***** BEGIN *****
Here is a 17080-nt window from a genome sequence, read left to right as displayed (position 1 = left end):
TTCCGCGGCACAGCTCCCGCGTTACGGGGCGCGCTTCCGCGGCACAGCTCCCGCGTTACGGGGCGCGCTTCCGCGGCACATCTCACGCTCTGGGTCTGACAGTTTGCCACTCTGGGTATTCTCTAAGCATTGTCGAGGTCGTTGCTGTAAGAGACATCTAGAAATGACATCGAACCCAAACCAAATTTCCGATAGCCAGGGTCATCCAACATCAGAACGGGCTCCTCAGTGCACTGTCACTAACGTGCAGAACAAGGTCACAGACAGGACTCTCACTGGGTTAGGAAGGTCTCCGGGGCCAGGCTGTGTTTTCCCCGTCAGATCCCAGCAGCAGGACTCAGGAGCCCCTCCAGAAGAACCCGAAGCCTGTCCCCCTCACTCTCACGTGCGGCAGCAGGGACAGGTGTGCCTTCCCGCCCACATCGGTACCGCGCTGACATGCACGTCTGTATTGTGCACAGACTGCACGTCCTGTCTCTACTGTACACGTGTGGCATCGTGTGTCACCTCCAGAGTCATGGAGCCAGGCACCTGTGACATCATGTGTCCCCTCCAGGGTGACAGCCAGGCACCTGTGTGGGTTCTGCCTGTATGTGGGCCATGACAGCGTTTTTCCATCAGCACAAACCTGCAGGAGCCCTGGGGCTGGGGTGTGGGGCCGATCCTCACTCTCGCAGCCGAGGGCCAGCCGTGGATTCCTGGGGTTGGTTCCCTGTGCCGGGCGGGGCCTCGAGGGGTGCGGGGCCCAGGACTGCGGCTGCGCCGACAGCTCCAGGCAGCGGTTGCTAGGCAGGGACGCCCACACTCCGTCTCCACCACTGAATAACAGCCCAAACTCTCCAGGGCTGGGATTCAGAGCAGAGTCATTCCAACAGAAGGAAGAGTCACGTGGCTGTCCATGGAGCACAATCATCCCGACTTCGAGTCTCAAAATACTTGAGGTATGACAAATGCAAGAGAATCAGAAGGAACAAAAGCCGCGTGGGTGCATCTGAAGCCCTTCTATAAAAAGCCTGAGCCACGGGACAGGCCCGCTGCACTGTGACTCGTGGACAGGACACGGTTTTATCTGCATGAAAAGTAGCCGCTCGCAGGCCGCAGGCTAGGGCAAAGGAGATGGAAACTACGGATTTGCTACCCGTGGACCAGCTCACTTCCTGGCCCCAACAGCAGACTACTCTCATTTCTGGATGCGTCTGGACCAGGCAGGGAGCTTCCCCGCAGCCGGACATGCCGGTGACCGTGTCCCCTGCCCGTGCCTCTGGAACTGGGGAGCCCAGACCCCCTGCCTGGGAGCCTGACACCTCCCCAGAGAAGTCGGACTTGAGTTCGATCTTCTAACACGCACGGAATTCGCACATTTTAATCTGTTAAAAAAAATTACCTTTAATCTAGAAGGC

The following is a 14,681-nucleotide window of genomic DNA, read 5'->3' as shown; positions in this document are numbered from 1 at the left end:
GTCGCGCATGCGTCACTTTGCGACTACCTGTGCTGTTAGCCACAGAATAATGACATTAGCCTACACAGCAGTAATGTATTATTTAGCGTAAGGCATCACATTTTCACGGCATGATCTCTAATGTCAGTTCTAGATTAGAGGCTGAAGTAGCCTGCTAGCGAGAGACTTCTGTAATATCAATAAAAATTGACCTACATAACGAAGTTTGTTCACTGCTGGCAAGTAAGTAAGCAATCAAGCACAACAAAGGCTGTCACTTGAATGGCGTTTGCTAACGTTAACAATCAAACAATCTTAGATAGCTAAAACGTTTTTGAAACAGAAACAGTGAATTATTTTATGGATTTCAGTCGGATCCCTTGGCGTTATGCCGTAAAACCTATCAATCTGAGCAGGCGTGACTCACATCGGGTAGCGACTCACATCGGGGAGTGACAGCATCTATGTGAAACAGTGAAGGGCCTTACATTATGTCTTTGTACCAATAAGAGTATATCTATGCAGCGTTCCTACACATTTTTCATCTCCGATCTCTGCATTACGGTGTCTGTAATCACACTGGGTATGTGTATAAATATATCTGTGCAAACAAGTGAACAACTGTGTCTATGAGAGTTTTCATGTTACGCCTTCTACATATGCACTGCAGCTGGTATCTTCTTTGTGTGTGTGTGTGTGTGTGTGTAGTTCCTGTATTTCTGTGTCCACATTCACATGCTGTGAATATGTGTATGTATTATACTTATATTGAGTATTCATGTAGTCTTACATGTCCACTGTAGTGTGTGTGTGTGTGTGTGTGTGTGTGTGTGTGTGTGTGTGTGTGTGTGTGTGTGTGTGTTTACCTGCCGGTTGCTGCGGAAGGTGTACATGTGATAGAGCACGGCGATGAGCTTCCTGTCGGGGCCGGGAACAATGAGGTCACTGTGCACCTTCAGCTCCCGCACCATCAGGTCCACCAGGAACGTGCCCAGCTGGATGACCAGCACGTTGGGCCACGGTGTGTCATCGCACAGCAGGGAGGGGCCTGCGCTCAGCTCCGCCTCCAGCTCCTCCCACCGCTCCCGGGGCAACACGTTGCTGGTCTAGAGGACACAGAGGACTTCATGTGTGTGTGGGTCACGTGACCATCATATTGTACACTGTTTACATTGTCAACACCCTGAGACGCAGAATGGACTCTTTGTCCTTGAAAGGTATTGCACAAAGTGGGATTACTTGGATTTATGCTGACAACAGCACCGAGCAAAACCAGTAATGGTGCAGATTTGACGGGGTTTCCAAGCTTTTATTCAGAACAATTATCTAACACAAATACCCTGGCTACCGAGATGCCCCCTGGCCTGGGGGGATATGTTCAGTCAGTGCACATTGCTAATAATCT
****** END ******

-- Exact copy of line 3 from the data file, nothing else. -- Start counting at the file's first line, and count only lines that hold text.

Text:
The following is a 14,681-nucleotide window of genomic DNA, read 5'->3' as shown; positions in this document are numbered from 1 at the left end: